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Charities, religious societies, and other welfare groups were gradually introduced to the City. While medical clinics and schools went unregulated, the Hong Kong government did provide some services, such as water supply and mail delivery.
With public support, particularly from younger residents, the continued raids gradually eroded drug use and violent crime.
Early 1970s, via richardwonghk on Flickr.
In 1983, the police commander of the Kowloon City District declared the Walled City’s crime rate to be under control.
Early 1980s, via richardwonghk on Flickr.
Around 33,000 people were estimated to live in the Walled City by 1987. With 1,255,000 inhabitants per square kilometre, it was the densely populated area to ever exist.
1980s, via richardwonghk on Flickr.
Electricity was stolen from the mains, postmen assigned numbers to dwellings themselves and inorganic waste was transferred to rooftops. Only two buildings had elevators and the average passageway was only four feet wide.
1986, via richardwonghk on Flickr.
By 1987 there were 67 functioning wells – only 8 government standpipes existed (with the first being installed in 1963). One of these was actually within the city while the remaining 7 stood at the perimeter – these provided potable water.
1990s, via richardwonghk on Flickr.
“It was also, arguably, the closest thing to a truly self-regulating, self-sufficient, self-determining modern city that has ever been built” – Leung Ping Kwan, City of Darkness.
Despite declining crime, the quality of life in the City was far behind the rest of the territory, particularly with regards to sanitation. The Sino-British Joint Declaration in 1984 laid the groundwork for the City’s demolition. Its demolition was finally announced in 1987…
1990s, by Greg Girard and Ian Lambot.
The only area in HK comparable to what once stood in Kowloon City is Chungking Mansions in Tsim Sha Tsui.
16 hours on one of Hong Kong’s overnight casino cruise boats.
On a Friday night, the touts are out in full force on the Kowloon waterfront, peddling their tickets to board the casino ships floating in the harbor. They target mainly Chinese men, honing in on their customers with leaflets a-plenty, quoting 400, 500 Hong Kong dollars for night of gambling, karaoke, and room and board.
“Want to go on a cruise and play for the night?” asks a middle-aged woman wearing a flowery shirt, thrusting a business card into a reporter’s hands.
Hong Kong strictly regulates gambling. The mainstay, horse racing, is a multi-billion-dollar business (overseen by the Jockey Club) that brings in massive tax surpluses for the government. The handful of casino ships get around the strict regulations by shuttling guests 12 nautical miles out into international waters, where a ship’s flag determines laws that apply.
They have an unsavory reputation, including links to triads and prostitution, reports local media (link in Chinese). The perceived lawlessness of “international waters” makes gambling on board, miles from shore and far from any law enforcement, seem much more shady than heading over to glittering Macau. To see how well that reputation matched reality, we spent a night afloat.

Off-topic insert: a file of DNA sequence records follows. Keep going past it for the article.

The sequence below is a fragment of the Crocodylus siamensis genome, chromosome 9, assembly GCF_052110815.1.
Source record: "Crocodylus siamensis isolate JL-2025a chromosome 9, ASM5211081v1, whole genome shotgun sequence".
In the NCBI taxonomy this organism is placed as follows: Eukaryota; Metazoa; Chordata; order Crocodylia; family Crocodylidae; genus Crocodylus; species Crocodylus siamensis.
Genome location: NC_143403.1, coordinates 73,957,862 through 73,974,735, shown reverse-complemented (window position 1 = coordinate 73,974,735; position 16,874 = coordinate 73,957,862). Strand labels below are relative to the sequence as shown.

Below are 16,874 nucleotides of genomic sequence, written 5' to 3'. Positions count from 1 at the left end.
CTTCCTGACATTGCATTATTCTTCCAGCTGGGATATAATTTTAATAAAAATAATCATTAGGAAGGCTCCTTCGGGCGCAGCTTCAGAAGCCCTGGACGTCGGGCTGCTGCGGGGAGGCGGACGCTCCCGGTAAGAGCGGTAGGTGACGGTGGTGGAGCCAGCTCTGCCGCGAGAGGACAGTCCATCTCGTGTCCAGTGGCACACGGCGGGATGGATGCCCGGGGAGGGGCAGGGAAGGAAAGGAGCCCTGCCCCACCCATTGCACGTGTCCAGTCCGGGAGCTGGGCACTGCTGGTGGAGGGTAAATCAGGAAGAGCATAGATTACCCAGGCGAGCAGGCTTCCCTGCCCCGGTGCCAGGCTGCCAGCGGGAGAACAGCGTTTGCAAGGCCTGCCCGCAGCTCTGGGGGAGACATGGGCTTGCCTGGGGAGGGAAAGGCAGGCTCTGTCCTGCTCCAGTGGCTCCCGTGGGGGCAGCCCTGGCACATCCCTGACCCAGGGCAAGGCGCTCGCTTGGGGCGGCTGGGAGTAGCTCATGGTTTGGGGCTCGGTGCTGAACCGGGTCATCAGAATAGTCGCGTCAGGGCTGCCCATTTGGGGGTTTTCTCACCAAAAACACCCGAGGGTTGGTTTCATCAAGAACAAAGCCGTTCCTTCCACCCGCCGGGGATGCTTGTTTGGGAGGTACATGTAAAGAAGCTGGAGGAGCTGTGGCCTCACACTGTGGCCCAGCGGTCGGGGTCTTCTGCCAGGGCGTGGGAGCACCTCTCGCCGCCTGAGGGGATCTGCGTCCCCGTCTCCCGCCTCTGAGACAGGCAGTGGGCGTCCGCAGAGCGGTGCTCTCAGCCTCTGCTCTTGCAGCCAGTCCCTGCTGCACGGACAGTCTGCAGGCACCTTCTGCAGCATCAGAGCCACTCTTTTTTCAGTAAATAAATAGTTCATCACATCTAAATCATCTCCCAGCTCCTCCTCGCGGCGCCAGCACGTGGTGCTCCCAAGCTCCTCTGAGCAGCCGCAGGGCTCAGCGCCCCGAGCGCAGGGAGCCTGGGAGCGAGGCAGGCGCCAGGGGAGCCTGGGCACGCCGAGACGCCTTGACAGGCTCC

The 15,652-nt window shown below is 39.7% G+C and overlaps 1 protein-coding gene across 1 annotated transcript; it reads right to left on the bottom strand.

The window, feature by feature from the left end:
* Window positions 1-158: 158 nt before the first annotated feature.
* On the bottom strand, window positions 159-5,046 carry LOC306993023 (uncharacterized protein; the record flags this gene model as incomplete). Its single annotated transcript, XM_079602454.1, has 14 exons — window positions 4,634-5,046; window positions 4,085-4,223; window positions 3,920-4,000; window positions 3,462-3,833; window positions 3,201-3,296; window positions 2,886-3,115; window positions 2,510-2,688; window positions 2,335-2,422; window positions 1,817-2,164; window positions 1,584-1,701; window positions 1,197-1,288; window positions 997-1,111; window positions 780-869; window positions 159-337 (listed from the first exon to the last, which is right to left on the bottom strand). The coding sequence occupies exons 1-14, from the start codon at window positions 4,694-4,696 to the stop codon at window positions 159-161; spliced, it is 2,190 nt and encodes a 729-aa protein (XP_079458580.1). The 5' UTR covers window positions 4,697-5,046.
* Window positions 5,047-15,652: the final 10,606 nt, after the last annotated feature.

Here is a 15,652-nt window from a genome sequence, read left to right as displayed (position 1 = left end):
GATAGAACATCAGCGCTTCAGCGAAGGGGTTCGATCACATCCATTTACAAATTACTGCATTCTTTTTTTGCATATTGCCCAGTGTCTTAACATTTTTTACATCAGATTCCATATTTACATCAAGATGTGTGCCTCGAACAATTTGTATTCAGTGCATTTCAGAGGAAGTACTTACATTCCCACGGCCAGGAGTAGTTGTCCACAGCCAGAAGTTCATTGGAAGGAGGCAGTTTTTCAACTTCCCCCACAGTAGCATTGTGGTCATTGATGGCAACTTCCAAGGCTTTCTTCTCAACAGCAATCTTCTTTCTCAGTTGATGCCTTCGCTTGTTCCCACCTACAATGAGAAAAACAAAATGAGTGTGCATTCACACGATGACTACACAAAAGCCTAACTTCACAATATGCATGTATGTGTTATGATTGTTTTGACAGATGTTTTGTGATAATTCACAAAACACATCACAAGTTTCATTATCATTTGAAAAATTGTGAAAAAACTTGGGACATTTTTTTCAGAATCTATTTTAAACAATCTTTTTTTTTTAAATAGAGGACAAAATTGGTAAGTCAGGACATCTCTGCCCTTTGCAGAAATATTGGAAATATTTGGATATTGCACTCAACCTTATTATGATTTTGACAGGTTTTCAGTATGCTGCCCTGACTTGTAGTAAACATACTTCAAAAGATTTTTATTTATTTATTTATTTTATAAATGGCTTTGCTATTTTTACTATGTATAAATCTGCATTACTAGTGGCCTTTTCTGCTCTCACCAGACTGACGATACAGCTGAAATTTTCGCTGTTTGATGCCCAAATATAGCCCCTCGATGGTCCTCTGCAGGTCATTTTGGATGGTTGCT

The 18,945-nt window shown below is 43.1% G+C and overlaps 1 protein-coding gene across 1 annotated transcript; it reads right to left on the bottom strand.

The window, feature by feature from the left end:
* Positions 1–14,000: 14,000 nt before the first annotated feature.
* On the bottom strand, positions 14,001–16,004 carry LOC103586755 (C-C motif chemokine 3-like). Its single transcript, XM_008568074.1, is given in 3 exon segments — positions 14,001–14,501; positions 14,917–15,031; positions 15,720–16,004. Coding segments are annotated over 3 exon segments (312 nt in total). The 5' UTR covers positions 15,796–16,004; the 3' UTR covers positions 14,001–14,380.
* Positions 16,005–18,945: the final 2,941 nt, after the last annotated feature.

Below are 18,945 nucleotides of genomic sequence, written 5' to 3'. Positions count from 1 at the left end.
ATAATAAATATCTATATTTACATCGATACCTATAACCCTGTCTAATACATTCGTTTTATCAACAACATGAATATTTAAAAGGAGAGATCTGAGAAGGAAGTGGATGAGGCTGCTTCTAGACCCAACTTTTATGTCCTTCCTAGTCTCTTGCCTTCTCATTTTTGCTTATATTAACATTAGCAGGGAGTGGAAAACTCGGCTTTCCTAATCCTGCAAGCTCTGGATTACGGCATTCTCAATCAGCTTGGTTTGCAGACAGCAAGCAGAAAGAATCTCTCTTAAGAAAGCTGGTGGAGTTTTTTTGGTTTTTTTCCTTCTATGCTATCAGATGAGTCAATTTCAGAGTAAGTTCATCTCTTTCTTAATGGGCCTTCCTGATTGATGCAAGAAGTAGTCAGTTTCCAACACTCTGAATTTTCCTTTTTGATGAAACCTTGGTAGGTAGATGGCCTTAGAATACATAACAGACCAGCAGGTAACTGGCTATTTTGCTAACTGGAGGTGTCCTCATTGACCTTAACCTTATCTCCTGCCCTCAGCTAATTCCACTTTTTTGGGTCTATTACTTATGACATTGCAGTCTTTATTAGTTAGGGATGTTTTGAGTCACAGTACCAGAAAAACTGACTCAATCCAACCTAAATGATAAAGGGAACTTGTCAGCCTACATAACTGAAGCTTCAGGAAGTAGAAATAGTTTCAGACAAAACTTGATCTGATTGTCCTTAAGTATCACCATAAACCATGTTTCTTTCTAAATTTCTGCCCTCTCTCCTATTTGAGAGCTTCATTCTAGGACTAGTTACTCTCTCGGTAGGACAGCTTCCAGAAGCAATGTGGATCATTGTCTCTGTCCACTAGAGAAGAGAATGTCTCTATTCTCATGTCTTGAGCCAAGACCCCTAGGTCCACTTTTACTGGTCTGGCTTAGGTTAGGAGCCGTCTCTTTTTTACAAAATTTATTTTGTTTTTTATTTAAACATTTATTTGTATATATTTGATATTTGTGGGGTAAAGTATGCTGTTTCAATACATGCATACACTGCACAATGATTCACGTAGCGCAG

Hong Kong from the deck of the Rex Fortune. (Kevin Lau)
On a misty April night, a motley crew of passengers boards the Rex Fortune , a 600-passenger cruise ship. Most speak Cantonese and have Hong Kong IDs, but about a third appear to be from mainland China.
They’re mostly men and women in their later years, with leathery skin, flowery tops, and puffy jackets to keep the chill of a foggy night at bay, with a few young, fresh-faced women in lightly bedazzled denim two-piece outfits mixed in.
On board is a kitschy wonderland of grey marble, gaudy gold trims, and bold patterned carpets. The hallway features pictures of the ship’s facilities—casino, karaoke nightclub, bar, massage room, hairdresser, Mahjong room, slots machines, and even a gym.
Plenty of free treadmills. (Christy Choi)
“Oh we’re living in a world of fools…” a live female voice croons as guests wait to have their ID checked by the solitary immigration official. It’s not the first time that we’ll hear the Bee Gees. The official collects passenger identification and hands it to the ship’s staff, who hold it until we disembark.
As we head to the dining hall, the lead singer of the band, with her Jay Chow lookalike guitarist, moves on to “Tennessee Waltz,” that golden oldie beloved by aunties and uncles in Asia, before moving on to other covers.
All the hits. (Kevin Lau)
Rather than a den of iniquity, the boat feels like an extravagant floating retirement home. The massage parlor and hairdressers below deck, with their soft sea-green walls and chandeliers, wouldn’t feel out of place in an Amelia Island, Florida condo complex.
At around 8:30pm, the boat leaves its mooring in eastern Victoria Harbor. It sails past the eastern reaches of Hong Kong and slides into the inky darkness of international waters. The fog obscures most of the light from Hong Kong’s usually resplendent skyline, and an eerie silence gives way to the sound of sloshing waves.

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